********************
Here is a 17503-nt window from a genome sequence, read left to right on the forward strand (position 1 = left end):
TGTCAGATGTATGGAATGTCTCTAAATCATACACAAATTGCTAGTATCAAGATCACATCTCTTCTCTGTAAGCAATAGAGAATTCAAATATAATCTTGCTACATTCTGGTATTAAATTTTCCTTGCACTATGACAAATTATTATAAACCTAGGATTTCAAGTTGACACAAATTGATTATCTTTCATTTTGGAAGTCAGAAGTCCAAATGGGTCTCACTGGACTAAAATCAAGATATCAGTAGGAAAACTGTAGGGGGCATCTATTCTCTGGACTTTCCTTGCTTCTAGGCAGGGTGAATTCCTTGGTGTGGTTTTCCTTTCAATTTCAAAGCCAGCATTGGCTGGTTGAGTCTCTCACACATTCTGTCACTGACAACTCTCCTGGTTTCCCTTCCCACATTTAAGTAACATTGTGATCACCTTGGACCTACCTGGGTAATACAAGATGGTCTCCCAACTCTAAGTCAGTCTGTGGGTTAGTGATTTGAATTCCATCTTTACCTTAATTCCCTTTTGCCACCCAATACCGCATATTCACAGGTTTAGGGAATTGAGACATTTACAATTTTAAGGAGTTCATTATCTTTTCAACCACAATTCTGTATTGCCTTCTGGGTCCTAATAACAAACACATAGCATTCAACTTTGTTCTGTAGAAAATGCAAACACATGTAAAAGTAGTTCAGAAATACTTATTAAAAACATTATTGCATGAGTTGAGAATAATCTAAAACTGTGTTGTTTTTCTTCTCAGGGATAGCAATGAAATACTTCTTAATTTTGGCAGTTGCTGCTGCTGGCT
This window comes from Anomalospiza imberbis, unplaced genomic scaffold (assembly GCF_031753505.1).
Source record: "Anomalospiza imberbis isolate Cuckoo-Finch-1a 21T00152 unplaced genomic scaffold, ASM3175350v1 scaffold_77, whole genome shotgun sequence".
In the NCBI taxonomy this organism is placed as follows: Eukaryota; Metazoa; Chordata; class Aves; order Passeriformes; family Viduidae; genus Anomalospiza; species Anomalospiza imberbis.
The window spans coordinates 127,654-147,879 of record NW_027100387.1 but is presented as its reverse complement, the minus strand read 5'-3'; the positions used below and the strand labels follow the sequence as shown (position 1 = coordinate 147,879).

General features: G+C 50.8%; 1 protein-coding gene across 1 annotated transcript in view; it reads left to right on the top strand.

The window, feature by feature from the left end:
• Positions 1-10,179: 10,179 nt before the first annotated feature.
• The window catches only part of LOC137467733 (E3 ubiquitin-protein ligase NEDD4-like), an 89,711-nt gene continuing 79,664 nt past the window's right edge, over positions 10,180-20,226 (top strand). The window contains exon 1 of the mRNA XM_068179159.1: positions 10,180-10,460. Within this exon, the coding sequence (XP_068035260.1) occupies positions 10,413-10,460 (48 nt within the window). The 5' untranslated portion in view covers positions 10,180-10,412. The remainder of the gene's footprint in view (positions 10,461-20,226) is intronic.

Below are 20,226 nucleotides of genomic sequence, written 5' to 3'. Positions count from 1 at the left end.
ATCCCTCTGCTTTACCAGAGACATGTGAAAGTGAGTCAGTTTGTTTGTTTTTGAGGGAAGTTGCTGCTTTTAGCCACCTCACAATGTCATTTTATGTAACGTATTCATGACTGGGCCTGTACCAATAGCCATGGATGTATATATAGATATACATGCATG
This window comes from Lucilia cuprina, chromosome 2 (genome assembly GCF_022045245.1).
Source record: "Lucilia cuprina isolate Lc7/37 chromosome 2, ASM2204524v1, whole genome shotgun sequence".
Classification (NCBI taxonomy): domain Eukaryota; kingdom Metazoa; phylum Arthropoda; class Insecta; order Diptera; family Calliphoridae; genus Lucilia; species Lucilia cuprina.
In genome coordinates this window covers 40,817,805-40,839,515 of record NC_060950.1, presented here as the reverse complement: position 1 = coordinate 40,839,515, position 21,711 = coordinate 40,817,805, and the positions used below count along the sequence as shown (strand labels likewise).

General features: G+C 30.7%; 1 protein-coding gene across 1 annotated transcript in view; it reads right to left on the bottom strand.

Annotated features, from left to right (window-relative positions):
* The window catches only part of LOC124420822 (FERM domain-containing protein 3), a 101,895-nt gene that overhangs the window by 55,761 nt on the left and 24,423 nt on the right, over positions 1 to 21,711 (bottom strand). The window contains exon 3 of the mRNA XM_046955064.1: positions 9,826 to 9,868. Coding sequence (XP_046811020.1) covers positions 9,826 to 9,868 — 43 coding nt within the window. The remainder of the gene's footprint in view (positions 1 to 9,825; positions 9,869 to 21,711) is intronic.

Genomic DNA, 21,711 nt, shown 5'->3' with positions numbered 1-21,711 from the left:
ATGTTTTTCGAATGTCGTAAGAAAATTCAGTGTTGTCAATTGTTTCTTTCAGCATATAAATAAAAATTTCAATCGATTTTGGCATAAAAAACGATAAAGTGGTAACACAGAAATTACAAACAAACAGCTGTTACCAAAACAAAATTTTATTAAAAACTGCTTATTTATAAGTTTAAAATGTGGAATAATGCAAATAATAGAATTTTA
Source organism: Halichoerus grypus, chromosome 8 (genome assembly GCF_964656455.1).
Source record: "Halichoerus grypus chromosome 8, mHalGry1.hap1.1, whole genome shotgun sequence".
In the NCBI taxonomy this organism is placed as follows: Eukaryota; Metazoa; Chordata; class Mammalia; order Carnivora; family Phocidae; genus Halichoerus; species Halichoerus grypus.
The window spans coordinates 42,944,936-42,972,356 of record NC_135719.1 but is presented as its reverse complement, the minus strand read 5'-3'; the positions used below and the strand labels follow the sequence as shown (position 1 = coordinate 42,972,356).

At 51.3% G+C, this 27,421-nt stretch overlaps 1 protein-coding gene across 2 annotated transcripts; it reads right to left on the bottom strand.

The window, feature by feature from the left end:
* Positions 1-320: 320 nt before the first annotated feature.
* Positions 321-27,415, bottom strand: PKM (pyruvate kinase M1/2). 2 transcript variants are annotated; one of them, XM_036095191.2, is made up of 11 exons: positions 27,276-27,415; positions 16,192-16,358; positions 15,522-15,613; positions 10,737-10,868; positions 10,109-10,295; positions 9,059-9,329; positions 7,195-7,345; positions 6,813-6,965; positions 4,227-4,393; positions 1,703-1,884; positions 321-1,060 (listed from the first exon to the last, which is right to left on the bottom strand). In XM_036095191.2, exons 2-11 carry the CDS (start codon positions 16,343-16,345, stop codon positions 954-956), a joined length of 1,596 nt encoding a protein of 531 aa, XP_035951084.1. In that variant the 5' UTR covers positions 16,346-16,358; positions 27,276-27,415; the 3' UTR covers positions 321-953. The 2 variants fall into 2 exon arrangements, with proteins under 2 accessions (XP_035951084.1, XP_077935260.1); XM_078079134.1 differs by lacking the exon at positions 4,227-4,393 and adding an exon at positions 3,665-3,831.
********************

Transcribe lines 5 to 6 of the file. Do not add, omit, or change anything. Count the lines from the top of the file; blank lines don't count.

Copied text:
In the NCBI taxonomy this organism is placed as follows: Eukaryota; Metazoa; Chordata; class Aves; order Passeriformes; family Viduidae; genus Anomalospiza; species Anomalospiza imberbis.
The window spans coordinates 127,654-147,879 of record NW_027100387.1 but is presented as its reverse complement, the minus strand read 5'-3'; the positions used below and the strand labels follow the sequence as shown (position 1 = coordinate 147,879).